At least four tornadoes hit different counties in northeast Kansas Monday night, causing the most damage in the town of Marysville but no fatalities or serious injuries, according to preliminary reports from emergency management officials.
The most significant damage was reported in and around Marysville, where a tornado touched down about 9:50 p.m., said Bill Schwindamann, Marshall County emergency management director. A John Deere dealership and a lumber yard and truss company just west of Marysville were completely destroyed and 20 to 25 homes were damaged, including some that were flattened, he said.
Some livestock were missing and power lines were down Tuesday morning around Marysville, which is about 150 miles northwest of Kansas City near the Nebraska border.
The National Weather Service warned the county about the upcoming storm and emergency management workers were scrambling to warn residents when it hit, Schwindamann said.
“They gave us a heads up and we started setting sirens off and getting spotters out and stuff, but it was pretty much on us by then,” he said.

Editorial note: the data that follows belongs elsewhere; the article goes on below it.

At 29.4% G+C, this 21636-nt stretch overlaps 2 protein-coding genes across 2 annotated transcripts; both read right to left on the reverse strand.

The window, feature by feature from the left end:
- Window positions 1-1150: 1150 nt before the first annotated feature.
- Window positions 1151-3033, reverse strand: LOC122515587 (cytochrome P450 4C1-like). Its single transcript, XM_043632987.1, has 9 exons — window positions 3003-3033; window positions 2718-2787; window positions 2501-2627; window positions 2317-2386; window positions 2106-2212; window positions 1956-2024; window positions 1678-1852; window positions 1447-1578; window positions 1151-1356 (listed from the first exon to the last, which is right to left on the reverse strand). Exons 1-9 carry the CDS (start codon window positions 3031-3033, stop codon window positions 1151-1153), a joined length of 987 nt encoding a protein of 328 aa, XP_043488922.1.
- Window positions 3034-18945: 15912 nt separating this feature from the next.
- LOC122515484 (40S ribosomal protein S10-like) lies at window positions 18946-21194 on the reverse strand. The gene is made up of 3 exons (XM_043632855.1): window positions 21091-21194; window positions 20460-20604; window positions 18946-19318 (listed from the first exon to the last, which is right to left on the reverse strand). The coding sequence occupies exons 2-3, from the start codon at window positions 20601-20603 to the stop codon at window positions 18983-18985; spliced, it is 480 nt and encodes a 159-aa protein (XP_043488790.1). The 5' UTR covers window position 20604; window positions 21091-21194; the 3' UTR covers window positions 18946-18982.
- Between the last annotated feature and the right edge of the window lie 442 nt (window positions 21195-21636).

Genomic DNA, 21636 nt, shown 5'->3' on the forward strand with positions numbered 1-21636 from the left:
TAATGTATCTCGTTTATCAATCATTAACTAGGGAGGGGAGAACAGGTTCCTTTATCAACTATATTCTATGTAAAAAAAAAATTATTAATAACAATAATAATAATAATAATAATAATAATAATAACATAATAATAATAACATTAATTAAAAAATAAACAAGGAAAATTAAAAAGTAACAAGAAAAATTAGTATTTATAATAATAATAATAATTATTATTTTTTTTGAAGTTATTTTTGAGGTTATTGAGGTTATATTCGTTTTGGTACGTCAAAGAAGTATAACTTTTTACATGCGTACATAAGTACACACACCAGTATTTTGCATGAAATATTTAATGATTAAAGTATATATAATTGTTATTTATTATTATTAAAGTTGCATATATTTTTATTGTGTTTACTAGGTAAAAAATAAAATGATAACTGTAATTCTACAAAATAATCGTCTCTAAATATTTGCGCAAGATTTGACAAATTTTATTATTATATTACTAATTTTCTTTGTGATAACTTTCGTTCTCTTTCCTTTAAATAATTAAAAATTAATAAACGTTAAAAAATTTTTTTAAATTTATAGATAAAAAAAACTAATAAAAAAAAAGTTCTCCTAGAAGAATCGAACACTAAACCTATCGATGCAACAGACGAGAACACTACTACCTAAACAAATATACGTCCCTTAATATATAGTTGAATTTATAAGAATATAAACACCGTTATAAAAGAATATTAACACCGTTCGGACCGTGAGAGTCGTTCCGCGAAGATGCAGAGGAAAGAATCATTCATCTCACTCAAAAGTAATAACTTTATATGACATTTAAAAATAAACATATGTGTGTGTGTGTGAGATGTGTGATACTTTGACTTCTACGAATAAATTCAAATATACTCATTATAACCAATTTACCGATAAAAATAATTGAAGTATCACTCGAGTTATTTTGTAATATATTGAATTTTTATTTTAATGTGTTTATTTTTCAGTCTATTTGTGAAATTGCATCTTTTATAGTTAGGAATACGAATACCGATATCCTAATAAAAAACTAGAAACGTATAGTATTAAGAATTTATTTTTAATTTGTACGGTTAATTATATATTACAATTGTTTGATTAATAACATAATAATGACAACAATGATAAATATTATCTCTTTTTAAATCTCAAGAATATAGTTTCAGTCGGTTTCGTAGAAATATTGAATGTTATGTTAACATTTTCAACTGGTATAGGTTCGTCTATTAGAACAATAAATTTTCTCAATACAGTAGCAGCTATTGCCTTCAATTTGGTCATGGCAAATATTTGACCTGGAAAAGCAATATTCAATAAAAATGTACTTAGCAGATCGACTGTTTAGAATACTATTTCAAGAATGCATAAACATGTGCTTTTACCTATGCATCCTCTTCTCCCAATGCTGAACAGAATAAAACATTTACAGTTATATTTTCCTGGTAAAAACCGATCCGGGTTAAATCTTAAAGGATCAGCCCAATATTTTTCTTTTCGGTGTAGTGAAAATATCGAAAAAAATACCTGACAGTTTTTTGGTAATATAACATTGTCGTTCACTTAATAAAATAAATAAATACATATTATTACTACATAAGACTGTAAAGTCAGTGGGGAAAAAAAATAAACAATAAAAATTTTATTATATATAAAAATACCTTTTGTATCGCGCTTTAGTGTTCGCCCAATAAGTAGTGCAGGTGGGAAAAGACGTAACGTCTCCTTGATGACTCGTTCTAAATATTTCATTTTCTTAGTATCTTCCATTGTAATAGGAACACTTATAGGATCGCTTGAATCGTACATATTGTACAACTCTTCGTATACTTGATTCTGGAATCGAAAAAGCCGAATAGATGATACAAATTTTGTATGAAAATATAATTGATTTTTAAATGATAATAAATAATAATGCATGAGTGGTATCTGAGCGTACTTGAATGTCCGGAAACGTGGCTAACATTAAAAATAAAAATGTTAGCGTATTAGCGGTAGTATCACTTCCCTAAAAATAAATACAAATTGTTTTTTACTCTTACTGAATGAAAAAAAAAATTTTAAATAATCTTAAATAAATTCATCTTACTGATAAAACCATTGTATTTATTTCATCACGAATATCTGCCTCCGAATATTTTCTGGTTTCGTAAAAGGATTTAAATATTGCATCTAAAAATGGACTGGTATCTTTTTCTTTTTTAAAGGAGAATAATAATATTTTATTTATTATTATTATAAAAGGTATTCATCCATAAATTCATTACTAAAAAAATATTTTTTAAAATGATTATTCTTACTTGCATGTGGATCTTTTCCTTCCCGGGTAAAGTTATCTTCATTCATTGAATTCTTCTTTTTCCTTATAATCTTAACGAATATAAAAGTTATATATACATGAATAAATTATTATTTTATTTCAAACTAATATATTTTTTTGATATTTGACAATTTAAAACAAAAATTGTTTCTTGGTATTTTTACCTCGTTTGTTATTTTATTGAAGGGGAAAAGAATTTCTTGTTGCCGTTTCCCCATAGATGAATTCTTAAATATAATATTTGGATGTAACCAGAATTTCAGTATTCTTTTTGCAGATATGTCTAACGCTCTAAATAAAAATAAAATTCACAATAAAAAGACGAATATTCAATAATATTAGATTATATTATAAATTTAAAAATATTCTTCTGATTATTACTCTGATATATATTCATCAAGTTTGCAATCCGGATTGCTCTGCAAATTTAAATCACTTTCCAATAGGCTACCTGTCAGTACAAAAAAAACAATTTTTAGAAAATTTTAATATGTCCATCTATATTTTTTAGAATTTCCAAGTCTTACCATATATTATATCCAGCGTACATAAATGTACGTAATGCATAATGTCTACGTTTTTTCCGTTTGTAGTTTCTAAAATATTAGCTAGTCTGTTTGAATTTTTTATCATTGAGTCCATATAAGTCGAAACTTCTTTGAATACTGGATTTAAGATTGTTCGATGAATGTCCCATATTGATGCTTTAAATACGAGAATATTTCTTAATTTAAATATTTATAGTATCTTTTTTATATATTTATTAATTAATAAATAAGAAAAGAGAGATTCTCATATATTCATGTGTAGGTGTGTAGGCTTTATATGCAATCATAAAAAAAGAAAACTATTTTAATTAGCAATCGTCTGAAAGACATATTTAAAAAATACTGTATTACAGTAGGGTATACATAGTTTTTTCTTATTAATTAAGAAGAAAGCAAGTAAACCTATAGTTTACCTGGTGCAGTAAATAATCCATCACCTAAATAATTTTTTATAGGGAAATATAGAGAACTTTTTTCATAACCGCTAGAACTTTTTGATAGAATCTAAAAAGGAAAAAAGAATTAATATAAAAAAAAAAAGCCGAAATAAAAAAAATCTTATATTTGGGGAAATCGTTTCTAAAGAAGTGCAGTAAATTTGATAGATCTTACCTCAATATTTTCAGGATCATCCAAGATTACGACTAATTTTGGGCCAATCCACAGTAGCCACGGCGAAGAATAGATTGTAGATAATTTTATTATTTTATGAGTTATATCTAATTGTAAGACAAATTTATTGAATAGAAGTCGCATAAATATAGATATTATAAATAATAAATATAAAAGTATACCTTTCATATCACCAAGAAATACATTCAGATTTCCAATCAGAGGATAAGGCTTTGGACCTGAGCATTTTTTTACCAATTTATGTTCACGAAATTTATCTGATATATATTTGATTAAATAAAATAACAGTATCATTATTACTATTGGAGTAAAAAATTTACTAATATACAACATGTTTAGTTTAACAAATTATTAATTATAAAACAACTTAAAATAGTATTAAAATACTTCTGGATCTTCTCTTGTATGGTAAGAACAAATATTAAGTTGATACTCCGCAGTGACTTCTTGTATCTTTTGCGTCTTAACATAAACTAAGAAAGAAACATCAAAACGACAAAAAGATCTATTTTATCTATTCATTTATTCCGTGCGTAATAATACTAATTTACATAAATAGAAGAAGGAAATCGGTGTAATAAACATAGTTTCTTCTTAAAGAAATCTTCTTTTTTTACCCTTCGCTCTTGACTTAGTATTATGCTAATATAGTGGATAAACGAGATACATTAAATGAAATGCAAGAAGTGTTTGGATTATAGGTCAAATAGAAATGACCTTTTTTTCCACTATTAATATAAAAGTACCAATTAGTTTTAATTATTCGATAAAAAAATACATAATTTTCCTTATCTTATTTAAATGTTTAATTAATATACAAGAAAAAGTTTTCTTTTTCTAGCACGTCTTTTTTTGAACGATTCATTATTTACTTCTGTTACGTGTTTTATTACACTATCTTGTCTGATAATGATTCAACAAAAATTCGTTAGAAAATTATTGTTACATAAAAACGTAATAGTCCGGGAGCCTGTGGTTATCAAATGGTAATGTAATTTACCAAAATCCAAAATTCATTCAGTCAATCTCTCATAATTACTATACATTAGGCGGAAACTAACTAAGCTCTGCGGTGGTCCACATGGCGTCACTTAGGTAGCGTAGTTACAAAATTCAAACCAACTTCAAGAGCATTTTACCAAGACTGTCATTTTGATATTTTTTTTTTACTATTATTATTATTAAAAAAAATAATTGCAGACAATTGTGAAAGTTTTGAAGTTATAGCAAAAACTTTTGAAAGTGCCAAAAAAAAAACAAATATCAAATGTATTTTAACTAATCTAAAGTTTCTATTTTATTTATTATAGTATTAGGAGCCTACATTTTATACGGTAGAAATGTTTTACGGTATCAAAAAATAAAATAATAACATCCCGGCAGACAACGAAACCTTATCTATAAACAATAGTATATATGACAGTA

Tornadoes also touched down in Smith and Clay counties Monday night, said Sharon Watson, spokeswoman for the Kansas Division of Emergency Management.
Professional storm chasers in a specially rigged “tornado intercept vehicle” dubbed TIV2 captured video from inside a strong wedge tornado around 7:15 p.m. Monday northeast of the town of Smith Center.
Brandon Ivey and Sean Casey, who appear in the Discovery Channel series Storm Chasers, captured the footage in eastern Smith County before the tornado ripped instruments from the top of the vehicle. The two said one of TIV2’s doors and the top hatch were blown open by the storm but the vehicle stayed on the ground.
Preliminary reports indicated two homes were destroyed northwest of Smith Center but no injuries were reported. The Clay County tornado touched down briefly just west of Edgar but did no substantial damage.
Another tornado in Jewell County caused significant damage to one home near Esbon but no injuries, said meteorologist Ryan Pfannkuch in the National Weather Service office in Hastings, Neb.
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